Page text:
Email attachments of singleton nested zipfiles are suspicious

January 31, 2017

Today I tweeted:

Our most commonly detected inbound email virus is now a .doc in a .zip inside another .zip. It's tempting to reject all such emails.

All of the recent ones of these have been what Sophos identifies as 'Mal/DrodZp-A' (which means that they're malware, not viruses as such). The good news is that after discussing the issue, we now reject such emails. One reason we could make this decision easily and with confidence is that we couldn't find legitimate examples in a month's worth of logs, which once again shows us the worth of setting up a system so that we know what types of attachments our users are getting.

But this is just one instance of a broader pattern we've been seeing for a while. Malware seems to like wrapping its payload up in two levels of archives, commonly as a single .zip inside another .zip (there are variants with RAR archives, but zip-in-zip is what we see almost all the time). It appears that every single instance of this pattern we've seen in the past month has been bad; besides .doc files, we've seen .lnk, .js, .wsf, and a couple of .exe and .scr. At this point I'm definitely going to keep an eye out for any new file extensions that show up in such matryoshka zipfiles; whether or not our commercial antispam system detects them as malware, they're probably bad news.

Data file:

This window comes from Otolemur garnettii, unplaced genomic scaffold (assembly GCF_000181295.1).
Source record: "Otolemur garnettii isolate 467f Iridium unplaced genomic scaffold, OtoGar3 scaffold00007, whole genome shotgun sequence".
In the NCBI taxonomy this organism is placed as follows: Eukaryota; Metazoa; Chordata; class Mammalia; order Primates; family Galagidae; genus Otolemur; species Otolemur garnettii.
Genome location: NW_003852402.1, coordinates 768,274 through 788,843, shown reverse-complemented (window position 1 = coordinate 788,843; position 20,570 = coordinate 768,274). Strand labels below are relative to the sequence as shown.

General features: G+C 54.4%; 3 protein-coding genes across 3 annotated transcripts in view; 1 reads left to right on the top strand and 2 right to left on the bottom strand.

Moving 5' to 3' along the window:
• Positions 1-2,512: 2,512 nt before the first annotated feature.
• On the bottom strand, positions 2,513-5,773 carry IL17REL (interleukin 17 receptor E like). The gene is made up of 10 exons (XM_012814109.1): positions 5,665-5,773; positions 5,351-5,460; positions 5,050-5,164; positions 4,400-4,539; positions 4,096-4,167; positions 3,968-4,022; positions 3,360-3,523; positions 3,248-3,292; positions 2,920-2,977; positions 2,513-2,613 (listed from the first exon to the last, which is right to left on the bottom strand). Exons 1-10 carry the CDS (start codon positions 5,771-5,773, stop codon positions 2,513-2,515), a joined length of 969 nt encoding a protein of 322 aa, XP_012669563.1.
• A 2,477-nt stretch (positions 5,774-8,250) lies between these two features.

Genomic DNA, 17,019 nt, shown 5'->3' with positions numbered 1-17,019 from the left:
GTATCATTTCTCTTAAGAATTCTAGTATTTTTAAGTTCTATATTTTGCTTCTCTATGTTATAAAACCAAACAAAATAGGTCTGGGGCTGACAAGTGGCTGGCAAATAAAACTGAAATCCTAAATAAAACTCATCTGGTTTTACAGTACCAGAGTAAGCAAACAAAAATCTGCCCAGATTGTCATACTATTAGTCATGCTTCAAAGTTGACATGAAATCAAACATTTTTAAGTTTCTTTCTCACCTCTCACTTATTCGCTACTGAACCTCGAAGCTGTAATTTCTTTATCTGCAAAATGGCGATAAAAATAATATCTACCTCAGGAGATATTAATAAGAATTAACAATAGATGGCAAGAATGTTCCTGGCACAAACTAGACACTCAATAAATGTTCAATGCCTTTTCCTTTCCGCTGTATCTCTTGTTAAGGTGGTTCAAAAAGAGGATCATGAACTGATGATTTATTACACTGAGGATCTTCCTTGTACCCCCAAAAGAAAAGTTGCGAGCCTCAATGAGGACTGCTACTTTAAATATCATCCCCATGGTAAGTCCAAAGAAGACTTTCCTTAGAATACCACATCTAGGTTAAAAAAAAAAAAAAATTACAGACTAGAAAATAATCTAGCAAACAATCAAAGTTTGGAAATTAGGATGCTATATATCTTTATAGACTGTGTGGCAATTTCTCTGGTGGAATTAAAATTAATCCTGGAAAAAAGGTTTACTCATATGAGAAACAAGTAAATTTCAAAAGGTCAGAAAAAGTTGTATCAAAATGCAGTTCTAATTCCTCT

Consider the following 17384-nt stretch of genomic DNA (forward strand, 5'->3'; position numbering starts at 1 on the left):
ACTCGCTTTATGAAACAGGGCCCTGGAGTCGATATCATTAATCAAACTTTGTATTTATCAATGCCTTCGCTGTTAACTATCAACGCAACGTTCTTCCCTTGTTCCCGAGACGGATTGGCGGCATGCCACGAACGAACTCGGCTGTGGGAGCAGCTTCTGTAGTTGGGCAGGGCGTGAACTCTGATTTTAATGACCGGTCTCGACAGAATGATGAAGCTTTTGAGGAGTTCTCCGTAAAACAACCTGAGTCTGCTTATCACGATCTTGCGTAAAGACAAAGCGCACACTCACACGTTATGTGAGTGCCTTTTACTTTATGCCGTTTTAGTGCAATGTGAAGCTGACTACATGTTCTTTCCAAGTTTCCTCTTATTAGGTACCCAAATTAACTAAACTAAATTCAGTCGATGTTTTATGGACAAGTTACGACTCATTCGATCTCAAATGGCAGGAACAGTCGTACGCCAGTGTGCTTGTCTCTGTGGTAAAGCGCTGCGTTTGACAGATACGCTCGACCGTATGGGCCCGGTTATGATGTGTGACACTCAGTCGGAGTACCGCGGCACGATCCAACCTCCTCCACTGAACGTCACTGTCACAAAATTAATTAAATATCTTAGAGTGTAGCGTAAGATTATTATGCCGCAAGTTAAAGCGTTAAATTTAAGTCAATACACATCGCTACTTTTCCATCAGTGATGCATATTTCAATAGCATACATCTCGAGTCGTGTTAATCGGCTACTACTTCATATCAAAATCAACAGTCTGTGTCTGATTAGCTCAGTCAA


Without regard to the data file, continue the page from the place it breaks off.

At the same time, you don't want to unconditionally block any zipfile that contains another zipfile. We've seen plenty of legitimate cases where people bundle up a bunch of stuff in a zipfile and part of what they bundled up is one or more other zipfiles. The suspicious case only is when it's just a single .zip file inside the first zipfile; it's hard to see a legitimate use for this, since you could just as well send the inner .zip directly.

(Well, apart from using an encrypted zipfile to pack up an unencrypted one, but I'm not sure if we can even see filenames inside encrypted zipfiles so I don't think we'd notice this.)

Written on 31 January 2017.
« Why having CR LF as your line ending is a mistake
Sometimes you get lucky and apparently dead disks come back to life »

Page tools: View Source, Add Comment.
Login: Password:
Atom Syndication: Recent Comments.

Last modified: Tue Jan 31 19:25:07 2017
This dinky wiki is brought to you by the Insane Hackers Guild, Python sub-branch.